The Muratorian fragment and the development of the Canon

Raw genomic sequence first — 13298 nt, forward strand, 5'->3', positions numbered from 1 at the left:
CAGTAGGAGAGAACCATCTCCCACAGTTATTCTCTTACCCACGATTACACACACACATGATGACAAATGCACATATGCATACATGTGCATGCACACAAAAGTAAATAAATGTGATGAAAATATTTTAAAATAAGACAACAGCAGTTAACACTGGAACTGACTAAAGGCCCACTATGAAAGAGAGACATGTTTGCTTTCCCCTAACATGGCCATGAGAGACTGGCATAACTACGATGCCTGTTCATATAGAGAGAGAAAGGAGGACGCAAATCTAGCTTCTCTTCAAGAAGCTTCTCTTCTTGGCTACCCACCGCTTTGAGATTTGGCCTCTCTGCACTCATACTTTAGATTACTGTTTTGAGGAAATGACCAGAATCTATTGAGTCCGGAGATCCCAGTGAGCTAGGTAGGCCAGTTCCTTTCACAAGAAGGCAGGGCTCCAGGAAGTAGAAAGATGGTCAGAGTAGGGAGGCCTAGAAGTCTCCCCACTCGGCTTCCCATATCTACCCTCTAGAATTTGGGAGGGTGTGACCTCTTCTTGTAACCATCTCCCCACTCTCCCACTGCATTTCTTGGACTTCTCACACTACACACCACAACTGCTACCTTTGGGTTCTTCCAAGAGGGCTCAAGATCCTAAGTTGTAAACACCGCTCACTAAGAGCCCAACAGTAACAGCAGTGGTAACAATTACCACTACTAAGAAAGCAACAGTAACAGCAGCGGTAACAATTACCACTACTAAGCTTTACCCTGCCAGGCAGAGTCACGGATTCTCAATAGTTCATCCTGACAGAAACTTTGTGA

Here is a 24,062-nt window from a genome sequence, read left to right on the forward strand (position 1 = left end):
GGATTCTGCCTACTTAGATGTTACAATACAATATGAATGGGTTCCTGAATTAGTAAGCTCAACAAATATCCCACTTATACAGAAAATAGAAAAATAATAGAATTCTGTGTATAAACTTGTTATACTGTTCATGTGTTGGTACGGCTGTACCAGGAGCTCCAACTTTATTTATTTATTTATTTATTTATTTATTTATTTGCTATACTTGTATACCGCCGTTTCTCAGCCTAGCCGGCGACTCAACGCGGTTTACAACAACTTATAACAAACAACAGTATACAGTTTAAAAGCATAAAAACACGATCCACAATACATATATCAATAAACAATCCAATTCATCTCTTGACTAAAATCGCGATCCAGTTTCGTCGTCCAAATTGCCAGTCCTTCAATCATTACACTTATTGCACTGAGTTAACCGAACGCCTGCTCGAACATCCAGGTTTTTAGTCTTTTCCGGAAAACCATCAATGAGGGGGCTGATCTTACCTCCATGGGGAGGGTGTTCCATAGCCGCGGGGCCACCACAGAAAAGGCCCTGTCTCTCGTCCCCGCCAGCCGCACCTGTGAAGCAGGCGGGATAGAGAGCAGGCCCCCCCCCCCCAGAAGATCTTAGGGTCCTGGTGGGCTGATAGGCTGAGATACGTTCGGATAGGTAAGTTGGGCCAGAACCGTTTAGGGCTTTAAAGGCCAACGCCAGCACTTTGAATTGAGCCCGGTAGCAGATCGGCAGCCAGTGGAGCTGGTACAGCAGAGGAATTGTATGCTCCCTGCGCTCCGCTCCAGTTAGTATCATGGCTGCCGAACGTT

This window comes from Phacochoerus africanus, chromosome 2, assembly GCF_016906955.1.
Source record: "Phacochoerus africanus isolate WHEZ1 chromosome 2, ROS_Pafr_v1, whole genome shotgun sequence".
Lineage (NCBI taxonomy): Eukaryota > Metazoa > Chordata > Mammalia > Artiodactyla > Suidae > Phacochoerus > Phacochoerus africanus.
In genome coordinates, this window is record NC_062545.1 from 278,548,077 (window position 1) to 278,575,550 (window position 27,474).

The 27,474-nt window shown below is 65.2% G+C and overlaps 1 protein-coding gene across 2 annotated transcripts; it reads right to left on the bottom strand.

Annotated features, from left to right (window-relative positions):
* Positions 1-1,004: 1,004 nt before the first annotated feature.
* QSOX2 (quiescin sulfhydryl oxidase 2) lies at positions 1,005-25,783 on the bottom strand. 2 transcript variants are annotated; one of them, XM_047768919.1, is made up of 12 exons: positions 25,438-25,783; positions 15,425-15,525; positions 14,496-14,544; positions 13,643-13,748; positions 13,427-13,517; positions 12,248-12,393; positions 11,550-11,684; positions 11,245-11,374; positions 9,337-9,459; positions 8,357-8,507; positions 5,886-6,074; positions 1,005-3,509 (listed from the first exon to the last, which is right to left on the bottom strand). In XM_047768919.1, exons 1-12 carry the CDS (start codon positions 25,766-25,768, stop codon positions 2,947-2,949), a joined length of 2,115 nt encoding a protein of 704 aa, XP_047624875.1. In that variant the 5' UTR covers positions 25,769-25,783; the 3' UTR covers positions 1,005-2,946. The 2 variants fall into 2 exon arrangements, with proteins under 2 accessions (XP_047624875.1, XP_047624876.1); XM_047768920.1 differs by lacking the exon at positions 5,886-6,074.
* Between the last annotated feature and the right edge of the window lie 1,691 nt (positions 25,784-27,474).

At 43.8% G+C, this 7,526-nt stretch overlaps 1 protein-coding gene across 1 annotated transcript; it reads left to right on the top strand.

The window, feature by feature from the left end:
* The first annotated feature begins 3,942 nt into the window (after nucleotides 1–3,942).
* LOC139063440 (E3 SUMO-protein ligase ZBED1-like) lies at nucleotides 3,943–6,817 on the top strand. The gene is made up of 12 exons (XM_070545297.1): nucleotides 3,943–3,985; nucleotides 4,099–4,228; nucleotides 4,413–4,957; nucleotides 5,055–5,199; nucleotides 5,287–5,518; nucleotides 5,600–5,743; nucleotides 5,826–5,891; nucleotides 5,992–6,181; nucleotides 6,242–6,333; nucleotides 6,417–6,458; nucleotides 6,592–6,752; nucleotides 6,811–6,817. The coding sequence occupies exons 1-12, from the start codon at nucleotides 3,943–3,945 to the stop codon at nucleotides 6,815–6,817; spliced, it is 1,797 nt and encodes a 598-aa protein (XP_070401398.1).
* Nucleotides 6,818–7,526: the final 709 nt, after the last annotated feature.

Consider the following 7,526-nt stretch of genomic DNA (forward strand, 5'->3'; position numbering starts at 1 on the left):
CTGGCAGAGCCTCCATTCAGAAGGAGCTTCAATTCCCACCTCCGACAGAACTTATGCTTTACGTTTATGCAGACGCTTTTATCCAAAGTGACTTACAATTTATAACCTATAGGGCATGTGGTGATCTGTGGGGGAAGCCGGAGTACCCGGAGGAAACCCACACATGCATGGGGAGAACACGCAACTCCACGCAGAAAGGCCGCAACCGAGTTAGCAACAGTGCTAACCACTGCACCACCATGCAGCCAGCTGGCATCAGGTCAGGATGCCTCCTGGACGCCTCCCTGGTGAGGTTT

The traditional consensus that the New Testament Canon was formed by the end of the second century has been weakened by the results of modern studies. The traditional viewpoint now depends primarily upon the evidence of the Muratorian Fragment. Albert C. Sundberg, Jr., in his argument for a revision of the history of the Christian Canon, has called for the redating of the Muratorian Fragment. Through a careful analysis of the Fragment's traditional dating, and of its place within the history of the Canon, this study will confirm Sundberg's theory. The second century date of the Fragment is ultimately dependent upon the simple Latin phrase, nuperrime temporibus nostris, within a series of references to The Shepherd of Hermas. Sundberg has attempted to broaden the common interpretation of this phrase, but the commonly held interpretation is dubious in itself because of the known poor transcription and the suspected careless translation of the Fragment, and because the other references to The Shepherd are erroneous and late. No other references within the Fragment support a conclusive second century date. Within the history of the Christian Canon, the Fragment, if traditionally dated, is a serious anomaly in terms of concept, form, and contents. There is nothing to distinguish the Fragment from the fifteen undisputed Catalogues which appear in the fourth and early fifth century, and nothing to suggest that the Fragment is earlier. Indeed, there are numerous elements within the Fragment that are unparalleled in the West or are exceptional until later. The cumulative evidence is too siqnificant to be dismissed because of one, most likely incorrect, association of Hermas with Pius of Rome. The Muratorian Fragment redated as a fourth century Eastern document, possibly originating from Palestine or western Syria around 375, is a more reasonable conclusion of the evidence available.